It never struck me as 'too alike Doomsday Machine' that Kirk had his own personal white whale out there – all these pulp hero types who've had long careers as heroes have their monsters. While the Doomsday Machine felt jarring and powerful because it just inserts itself at random into the Galaxy, a true intruder (more next post!), the Dikironium entity slithers through space. It's not an unstoppable juggernaut, deflecting all weapons. It's a wraith. A literal ghost in space, haunting Kirk, marked by an acute increase in his human senses – particularly his sense of smell, a sense that we humans really just don't use all that often. (We see an eerily similar entity in Crystalline Form some time later, of course, and somebody actually finally questions the ethics of exterminating a cosmic creature that's only trying to feed and procreate, and whether or not self-preservation justifies pest-control. More on that in about 100 episodes.)

    Ghosts of Kirk's past come to life all over this episode, as space-time is caught in a bit of Jungian synchronicity and history repeats itself. Another ghost of his past, Garrovick, is doomed to repeat Kirk's mistake because of a mistake he's making in the present. And it all ends back where it started, on Tycho, like an oroboros, with a titanic circle drawn in the sands of that wasted hemisphere – a seal placed over the grave of a demon to trap it forever in the past.

    This episode, a cosmic monster rearing its head from Kirk's past, was inevitable.

    Reply

  4. Adam Riggio
    September 5, 2013 @ 5:12 am

    Fascinating.

    I will say that I also have a soft spot for For the World Is Hollow and I Have Touched the Sky, mostly for its epic title that can never not be fun to say and its showcase for McCoy. The rest of the story is a fairly standard waking-a-population-up-to-their-own-enslavement-by-a-computer-or-whatever plot, but somewhat interesting because Kirk and crew does so for the sake of preventing a catastrophe that would destroy two worlds. I'm interested in what you'll eventually have to say about that one too.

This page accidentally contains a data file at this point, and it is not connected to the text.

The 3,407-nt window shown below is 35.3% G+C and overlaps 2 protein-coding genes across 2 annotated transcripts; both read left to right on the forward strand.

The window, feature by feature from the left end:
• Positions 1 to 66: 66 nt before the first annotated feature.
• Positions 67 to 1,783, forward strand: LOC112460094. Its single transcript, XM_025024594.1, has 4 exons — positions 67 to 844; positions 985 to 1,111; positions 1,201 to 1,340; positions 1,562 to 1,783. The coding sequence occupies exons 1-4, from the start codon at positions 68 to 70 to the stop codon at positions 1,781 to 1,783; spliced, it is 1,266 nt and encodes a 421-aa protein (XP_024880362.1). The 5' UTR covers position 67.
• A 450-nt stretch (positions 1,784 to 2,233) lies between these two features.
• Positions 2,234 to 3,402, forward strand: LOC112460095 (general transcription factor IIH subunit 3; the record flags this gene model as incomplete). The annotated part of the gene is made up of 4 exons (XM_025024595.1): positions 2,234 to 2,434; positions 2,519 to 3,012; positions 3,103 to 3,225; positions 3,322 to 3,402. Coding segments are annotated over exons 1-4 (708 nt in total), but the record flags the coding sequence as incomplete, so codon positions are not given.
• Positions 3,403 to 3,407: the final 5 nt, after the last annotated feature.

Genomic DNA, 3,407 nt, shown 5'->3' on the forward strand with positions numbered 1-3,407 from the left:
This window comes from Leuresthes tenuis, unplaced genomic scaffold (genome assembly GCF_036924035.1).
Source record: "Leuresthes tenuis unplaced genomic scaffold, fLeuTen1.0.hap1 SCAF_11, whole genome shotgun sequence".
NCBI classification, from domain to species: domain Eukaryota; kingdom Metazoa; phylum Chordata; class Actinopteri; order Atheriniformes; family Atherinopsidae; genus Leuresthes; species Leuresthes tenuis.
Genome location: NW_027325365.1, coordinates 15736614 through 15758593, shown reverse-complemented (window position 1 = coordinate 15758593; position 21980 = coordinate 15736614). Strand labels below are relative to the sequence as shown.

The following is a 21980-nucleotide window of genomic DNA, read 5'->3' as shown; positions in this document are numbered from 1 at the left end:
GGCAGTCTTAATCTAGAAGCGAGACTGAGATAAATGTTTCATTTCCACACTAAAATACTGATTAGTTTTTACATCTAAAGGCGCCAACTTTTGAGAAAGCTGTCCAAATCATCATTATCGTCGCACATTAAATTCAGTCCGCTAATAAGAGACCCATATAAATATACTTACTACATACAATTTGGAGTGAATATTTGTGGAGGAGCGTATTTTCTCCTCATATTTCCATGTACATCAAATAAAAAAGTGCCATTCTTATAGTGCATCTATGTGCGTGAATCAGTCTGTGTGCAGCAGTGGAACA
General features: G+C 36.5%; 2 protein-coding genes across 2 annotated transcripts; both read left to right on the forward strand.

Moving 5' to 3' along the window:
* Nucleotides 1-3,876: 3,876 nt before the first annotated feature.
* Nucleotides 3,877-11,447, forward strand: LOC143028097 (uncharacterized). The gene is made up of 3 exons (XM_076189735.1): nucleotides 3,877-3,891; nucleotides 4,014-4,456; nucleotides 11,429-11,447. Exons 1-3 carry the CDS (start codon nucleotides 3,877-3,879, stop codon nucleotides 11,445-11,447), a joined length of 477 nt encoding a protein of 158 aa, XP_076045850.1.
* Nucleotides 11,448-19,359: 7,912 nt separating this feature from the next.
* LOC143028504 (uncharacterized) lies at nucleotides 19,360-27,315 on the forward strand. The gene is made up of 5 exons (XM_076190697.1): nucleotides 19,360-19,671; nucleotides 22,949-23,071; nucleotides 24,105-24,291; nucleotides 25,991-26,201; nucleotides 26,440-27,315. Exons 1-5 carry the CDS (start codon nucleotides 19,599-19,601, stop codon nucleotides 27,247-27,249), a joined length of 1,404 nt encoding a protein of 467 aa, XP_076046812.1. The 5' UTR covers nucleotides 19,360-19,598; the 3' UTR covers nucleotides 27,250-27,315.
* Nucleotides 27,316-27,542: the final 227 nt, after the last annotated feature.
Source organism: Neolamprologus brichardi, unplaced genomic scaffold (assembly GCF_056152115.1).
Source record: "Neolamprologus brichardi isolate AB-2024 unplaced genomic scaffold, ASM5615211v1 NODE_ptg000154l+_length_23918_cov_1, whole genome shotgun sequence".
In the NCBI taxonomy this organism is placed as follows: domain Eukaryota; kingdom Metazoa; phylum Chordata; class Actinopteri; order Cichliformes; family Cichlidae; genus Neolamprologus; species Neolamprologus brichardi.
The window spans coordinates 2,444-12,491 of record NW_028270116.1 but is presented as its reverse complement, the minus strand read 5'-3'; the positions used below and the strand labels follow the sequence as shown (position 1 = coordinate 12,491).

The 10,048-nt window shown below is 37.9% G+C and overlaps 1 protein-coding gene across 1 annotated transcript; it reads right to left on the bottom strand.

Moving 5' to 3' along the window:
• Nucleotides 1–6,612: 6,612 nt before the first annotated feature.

Reply

  5. Josh Marsfelder
    September 5, 2013 @ 8:08 am

    While I do feel the season (and the series, frankly) has already peaked, I do have quite a few nice things to say about several of the episodes coming up at the tail end of the year. I was pleasantly surprised by a lot of them.

    Reply

  6. Josh Marsfelder
    September 5, 2013 @ 8:16 am

    "For The World Is Hollow And I Have Touched The Sky" is one of the most wonderfully overblown and pretentious titles in the history of the franchise.

    My personal, half-serious theory is that it laid the groundwork for the similarly admirably overstuffed titles of Ron Moore and Ira Behr's version of Star Trek: Deep Space Nine such as "…Nor The Battle Too Strong…", "Let He Who Is Without Sin…", "The Darkness And The Light", "Ties of Blood and Water" "Wrongs Darker Than Death Or Night", "In The Pale Moonlight" and "Treachery, Faith and the Great River".

    Reply

  7. BerserkRL
    December 14, 2013 @ 9:54 pm

    But none of those titles is even remotely as good as "For The World Is Hollow And I Have Touched The Sky."

    Reply

  8. BerserkRL
    December 14, 2013 @ 9:54 pm

    Any time you mention Moby Dick I'm going to ask about C.L. R. James ….

    Reply

  9. Josh Marsfelder
    December 15, 2013 @ 2:23 pm

    Given Ron Moore and Ira Behr's fixation on the Original Series, I'll just say that statement may well prove to be very telling and symbolic.

    Reply

Leave a Reply

Your email address will not be published. Required fields are marked *

This site uses Akismet to reduce spam. Learn how your comment data is processed.